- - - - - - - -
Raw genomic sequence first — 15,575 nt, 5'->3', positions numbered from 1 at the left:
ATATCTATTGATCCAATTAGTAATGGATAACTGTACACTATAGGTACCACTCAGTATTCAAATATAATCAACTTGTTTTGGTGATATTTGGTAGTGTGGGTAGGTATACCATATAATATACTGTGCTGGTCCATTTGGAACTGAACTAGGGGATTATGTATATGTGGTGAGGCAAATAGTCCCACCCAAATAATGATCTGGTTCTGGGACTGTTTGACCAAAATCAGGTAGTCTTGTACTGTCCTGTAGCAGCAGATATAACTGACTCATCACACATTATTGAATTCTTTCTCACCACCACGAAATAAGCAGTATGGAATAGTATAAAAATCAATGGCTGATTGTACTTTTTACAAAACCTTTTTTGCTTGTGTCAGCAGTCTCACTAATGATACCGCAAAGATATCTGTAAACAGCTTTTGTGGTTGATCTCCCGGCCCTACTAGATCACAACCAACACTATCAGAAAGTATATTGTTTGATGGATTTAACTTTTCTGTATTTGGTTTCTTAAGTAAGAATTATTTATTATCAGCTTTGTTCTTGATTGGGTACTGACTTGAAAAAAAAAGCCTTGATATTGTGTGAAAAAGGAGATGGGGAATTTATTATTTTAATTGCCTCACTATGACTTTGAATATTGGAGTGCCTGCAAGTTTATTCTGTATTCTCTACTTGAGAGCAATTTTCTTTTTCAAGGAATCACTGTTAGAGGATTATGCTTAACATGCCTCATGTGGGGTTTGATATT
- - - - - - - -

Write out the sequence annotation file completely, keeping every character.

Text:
Raw genomic sequence first — 15,575 nt, 5'->3', positions numbered from 1 at the left:
ATATCTATTGATCCAATTAGTAATGGATAACTGTACACTATAGGTACCACTCAGTATTCAAATATAATCAACTTGTTTTGGTGATATTTGGTAGTGTGGGTAGGTATACCATATAATATACTGTGCTGGTCCATTTGGAACTGAACTAGGGGATTATGTATATGTGGTGAGGCAAATAGTCCCACCCAAATAATGATCTGGTTCTGGGACTGTTTGACCAAAATCAGGTAGTCTTGTACTGTCCTGTAGCAGCAGATATAACTGACTCATCACACATTATTGAATTCTTTCTCACCACCACGAAATAAGCAGTATGGAATAGTATAAAAATCAATGGCTGATTGTACTTTTTACAAAACCTTTTTTGCTTGTGTCAGCAGTCTCACTAATGATACCGCAAAGATATCTGTAAACAGCTTTTGTGGTTGATCTCCCGGCCCTACTAGATCACAACCAACACTATCAGAAAGTATATTGTTTGATGGATTTAACTTTTCTGTATTTGGTTTCTTAAGTAAGAATTATTTATTATCAGCTTTGTTCTTGATTGGGTACTGACTTGAAAAAAAAAGCCTTGATATTGTGTGAAAAAGGAGATGGGGAATTTATTATTTTAATTGCCTCACTATGACTTTGAATATTGGAGTGCCTGCAAGTTTATTCTGTATTCTCTACTTGAGAGCAATTTTCTTTTTCAAGGAATCACTGTTAGAGGATTATGCTTAACATGCCTCATGTGGGGTTTGATATT